The Barton Community College Board of Trustees may vote to shut down the 45-year-old swimming pool in the next three years, or it may look for more ways to finance costly maintenance and repairs. The options were discussed last Thursday at a board study session, and could be on the agenda as action item at the May 28 meeting.
At the study session, administrators reported on the cost issue and on proposed solutions.
The college uses the pool for a limited number of credit courses, such as scuba classes. In the past six years, the pool has produced a high of 96 credit hours in 2008-09 and a low of 47 credits hours in 2011-12. Money netted from courses has ranged from $880 up to $9,100 a year. The college also receives about $3,000 a year in rental charges.
Weekly “open swim” times for students and community members see an average attendance of three people per week.
One suggestion was to increase the amount of money the pool earn by requiring students to enroll in swimming courses as a physical education requirement. Barton Vice President Dr. Penny Quinn said such a requirement would not be practical, and would require hiring another full-time person with aquatic certification. Since the total number of required P.E. credits would not change, this would not really generate new enrollments or revenue.
Pool maintenance costs such as chlorine, chemicals and daily repairs come to $23,000 a year. Water and heating costs are $14,400, which includes natural gas costs; electricity is another $10,200. Last year, lifeguards cost $4,400 and labor & testing was $5,000.
Last December, college staff replaced the pool filter and backwash system for $19,000, which did not include the college’s labor.
Future capital costs for the next five years include replacing the ceiling grid and tile, which were installed in 1970, as a cost of $52,000. A new pump/strainer basket and housing will cost $4,000; pool deck material that has been in the pool for over 20 years needs to be replaced at an estimated cost of $45,000, and acidizing and painting of pool surfaces should be done at a cost of about $9,300.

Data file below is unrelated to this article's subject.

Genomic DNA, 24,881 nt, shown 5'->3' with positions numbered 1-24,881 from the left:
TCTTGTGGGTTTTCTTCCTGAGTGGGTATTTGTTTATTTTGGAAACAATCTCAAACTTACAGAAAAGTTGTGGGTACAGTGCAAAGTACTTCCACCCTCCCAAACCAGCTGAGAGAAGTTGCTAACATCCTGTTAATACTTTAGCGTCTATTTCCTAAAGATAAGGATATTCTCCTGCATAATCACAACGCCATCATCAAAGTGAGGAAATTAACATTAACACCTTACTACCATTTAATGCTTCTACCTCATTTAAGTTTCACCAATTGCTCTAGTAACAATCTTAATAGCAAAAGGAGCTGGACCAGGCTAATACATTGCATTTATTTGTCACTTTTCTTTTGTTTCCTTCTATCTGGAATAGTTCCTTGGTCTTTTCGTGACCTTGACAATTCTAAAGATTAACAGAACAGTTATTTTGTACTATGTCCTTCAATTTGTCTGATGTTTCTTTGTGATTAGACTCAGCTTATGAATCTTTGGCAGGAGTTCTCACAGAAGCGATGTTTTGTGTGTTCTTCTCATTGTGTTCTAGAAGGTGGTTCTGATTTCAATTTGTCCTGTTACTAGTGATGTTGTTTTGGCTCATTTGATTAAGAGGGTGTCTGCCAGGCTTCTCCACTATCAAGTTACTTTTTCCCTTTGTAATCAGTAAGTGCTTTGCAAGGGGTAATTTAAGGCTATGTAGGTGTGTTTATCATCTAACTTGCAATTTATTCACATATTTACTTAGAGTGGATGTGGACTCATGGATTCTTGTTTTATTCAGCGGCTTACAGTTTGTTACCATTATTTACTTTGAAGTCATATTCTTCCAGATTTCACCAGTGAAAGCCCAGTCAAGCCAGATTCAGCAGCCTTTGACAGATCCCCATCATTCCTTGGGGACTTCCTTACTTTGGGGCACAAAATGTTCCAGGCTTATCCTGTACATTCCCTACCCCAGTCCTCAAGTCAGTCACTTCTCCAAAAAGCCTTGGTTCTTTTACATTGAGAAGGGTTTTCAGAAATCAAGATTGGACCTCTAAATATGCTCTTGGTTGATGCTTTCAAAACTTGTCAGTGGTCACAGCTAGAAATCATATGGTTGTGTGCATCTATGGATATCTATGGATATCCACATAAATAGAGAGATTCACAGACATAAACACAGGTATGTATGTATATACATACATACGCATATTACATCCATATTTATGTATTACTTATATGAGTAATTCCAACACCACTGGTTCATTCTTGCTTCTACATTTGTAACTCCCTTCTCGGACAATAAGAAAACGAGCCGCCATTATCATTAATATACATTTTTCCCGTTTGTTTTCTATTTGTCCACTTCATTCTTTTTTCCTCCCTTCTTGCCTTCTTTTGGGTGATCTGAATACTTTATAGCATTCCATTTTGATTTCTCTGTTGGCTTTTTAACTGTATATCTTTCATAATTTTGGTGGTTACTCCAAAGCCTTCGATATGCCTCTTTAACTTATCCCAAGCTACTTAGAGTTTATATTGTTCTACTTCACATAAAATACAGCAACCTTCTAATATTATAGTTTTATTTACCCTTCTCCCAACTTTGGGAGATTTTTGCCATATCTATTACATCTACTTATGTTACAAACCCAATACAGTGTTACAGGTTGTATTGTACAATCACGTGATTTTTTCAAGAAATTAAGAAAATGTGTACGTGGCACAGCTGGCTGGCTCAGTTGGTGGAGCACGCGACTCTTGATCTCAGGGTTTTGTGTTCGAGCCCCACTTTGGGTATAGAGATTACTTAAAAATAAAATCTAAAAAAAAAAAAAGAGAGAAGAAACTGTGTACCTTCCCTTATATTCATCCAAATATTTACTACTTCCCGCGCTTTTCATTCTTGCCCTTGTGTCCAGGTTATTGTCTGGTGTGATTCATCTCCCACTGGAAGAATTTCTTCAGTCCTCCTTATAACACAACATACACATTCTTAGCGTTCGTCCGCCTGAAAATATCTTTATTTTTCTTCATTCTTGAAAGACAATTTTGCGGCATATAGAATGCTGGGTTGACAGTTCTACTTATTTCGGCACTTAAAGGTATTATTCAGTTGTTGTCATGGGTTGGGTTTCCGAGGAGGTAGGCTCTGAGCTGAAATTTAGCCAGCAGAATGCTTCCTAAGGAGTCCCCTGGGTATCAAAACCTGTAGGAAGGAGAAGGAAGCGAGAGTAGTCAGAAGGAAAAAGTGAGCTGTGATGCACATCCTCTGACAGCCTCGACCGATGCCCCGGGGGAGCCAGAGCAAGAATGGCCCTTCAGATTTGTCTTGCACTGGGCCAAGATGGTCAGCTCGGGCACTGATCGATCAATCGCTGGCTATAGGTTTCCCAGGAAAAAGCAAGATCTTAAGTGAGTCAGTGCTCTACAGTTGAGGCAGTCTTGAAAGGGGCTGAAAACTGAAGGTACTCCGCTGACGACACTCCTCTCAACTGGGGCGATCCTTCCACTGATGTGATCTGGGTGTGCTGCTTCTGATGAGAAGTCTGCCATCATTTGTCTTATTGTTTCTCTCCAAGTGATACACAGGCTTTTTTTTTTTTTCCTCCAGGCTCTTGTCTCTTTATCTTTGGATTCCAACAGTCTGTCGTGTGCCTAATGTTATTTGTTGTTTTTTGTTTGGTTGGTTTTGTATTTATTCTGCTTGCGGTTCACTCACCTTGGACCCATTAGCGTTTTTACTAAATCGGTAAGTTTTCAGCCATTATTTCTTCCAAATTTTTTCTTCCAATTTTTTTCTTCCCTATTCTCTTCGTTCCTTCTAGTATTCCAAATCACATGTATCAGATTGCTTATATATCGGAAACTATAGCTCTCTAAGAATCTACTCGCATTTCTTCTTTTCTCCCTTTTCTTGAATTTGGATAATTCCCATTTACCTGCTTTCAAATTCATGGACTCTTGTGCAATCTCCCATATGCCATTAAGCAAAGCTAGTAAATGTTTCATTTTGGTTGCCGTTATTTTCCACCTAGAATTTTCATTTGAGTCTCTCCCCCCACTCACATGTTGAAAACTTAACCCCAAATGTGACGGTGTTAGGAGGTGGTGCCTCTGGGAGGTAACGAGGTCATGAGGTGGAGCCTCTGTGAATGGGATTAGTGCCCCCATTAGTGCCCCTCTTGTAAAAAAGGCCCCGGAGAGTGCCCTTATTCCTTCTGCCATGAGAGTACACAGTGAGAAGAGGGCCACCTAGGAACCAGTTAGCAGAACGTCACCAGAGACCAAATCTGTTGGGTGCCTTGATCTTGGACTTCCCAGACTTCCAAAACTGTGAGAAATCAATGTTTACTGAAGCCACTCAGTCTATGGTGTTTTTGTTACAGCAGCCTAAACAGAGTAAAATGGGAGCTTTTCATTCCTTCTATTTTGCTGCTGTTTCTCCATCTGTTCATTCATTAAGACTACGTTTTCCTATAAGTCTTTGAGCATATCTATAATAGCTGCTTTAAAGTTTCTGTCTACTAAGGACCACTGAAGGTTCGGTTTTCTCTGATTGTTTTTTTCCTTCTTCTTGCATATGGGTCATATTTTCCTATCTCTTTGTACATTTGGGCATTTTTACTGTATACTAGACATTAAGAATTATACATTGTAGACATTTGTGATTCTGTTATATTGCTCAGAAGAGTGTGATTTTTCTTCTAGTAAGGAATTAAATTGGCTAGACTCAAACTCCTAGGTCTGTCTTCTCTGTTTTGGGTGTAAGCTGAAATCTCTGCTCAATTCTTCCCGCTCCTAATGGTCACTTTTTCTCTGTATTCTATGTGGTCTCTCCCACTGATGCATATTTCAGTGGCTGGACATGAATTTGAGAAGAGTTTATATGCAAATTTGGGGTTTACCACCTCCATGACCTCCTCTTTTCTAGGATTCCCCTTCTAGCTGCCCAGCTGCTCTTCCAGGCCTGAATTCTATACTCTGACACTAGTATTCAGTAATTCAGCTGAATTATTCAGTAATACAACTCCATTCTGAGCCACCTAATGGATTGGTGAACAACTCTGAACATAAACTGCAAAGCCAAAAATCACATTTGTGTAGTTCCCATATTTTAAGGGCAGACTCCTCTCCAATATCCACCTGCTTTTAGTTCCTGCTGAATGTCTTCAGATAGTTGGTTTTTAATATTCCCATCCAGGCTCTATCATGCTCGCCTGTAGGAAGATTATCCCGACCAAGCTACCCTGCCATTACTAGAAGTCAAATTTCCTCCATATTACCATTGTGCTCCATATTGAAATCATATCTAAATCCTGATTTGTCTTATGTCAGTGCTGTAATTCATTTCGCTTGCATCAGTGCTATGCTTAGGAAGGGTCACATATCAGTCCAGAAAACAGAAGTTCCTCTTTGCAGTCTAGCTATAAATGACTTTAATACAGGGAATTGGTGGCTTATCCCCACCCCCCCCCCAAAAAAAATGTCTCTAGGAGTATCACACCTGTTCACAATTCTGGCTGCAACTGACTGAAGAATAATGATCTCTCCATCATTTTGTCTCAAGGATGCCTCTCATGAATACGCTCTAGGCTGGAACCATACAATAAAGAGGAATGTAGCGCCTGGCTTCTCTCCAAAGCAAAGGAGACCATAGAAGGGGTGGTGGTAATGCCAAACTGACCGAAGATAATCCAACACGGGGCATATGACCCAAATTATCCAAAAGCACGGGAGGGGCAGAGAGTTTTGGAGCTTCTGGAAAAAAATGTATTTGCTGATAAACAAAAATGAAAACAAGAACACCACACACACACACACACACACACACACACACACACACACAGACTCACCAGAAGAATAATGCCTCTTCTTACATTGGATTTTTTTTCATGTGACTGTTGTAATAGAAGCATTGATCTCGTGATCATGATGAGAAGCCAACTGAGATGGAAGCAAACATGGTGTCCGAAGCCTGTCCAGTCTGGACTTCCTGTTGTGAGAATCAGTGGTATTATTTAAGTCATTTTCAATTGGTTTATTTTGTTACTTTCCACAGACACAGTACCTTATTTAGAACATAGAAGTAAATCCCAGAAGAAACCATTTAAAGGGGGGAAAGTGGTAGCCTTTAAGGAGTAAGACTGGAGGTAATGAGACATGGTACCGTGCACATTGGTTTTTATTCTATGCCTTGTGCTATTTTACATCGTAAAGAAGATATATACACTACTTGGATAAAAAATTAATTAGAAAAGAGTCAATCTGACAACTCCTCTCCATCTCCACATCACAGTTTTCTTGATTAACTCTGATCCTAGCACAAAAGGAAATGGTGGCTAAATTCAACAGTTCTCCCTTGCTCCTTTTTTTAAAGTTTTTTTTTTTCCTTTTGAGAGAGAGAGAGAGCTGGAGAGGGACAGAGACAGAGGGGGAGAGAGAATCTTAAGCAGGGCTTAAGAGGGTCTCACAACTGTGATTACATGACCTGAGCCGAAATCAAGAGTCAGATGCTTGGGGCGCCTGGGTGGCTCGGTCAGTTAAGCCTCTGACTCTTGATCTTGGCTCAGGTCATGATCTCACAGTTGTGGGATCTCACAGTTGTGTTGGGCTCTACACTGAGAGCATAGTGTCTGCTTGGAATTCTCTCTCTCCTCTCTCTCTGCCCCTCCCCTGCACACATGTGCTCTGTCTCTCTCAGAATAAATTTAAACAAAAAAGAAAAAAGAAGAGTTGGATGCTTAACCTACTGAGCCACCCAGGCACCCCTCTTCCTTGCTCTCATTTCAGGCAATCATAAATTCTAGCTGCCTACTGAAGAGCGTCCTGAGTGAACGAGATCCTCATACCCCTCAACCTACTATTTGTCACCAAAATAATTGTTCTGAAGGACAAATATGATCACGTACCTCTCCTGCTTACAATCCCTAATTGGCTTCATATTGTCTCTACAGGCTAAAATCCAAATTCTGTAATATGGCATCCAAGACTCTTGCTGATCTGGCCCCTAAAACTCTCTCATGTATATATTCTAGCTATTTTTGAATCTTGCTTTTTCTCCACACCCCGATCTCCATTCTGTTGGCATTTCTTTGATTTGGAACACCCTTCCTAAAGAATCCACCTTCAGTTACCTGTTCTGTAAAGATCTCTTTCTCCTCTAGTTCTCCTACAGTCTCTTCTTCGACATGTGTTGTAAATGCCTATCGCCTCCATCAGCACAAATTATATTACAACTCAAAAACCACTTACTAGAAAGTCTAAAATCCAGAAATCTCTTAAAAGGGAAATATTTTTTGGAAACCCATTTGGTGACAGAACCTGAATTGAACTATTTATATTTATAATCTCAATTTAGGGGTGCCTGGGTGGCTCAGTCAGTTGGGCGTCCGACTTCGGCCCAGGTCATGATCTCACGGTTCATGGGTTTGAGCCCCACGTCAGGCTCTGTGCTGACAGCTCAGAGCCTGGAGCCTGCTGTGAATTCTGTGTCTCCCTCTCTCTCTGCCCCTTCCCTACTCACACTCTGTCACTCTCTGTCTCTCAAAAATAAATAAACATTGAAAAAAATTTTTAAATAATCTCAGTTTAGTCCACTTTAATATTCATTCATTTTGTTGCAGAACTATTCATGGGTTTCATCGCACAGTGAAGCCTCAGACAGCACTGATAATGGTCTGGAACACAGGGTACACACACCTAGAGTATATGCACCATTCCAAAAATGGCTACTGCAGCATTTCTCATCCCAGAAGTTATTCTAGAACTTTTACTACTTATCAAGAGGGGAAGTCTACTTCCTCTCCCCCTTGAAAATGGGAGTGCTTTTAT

Total five-year revenue is projected to be $36,964; total five-year expenses, $348,900.
USD 428 proposal
Great Bend USD 428 has used the pool at no cost until now. The school district has proposed making a $50,000 capital investment in exchange for a 12-year lease. It would also allow BCC to use USD 428 facilities for the college’s new wrestling program, when schedules permit.
BCC Board of Trustees Chairman Mike Johnson said the college has its own facilities for the wrestling program. Athletic Director Trevor Rolfs talked about how that is coming along during a report given earlier in the meeting.
After the issue was raised at a BCC study session last February, a committee was formed to study the issue. Trustee Leonard Bunselmeyer and BCC Dean of Administration Mark Dean joined community members on the committee. However, Barton President Dr. Carl Heilman told the board Thursday, “There were no credible options.”
Trustees are aware that this will be an emotional issue.
“There’s more involved here than just dollars and cents,” chairman Johnson said. “The pool is important to the community.
“The relationship between 428 and BCC has always been extremely strong,” Johnson said, adding he hopes that can continue. However, he said, “The pool no longer serves a purpose for the college.”
Trustee Don Learned said the public probably wasn’t aware that the school district has been using the pool at no cost for years. “I had no idea that 428 did not pay anything to the college,” he said.
“We probably never asked them before,” Johnson said.
Trustee John Moshier said, “It really is too bad others aren’t stepping up. Ultimately, we will make the choice of whether we can afford to keep it.”
Bunselmeyer said he would like to see a joint meeting between BCC trustees and the USD 428 school board.
“I think it’s important not to close the door on discussion of possibilities,” he said.
But, Johnson noted, if the college accepts USD 428’s offer of $50,000 for 12 years, or even $75,000 for five years suggested by the BCC administration, that won’t cover the projected expenses of the next five years.
“The college would still be on the hook for about a quarter of a million dollars,” he said.
Heilman said that cost would equate to about 1 mill in property taxes.
Johnson noted some people will want the college to do whatever it takes to keep the pool; others could care less about the pool but don’t want their taxes to go up.
“People have tried to make us look like bad guys,” Johnson said. “I think we have to come up with a set number and say ‘this is what we have to have.’"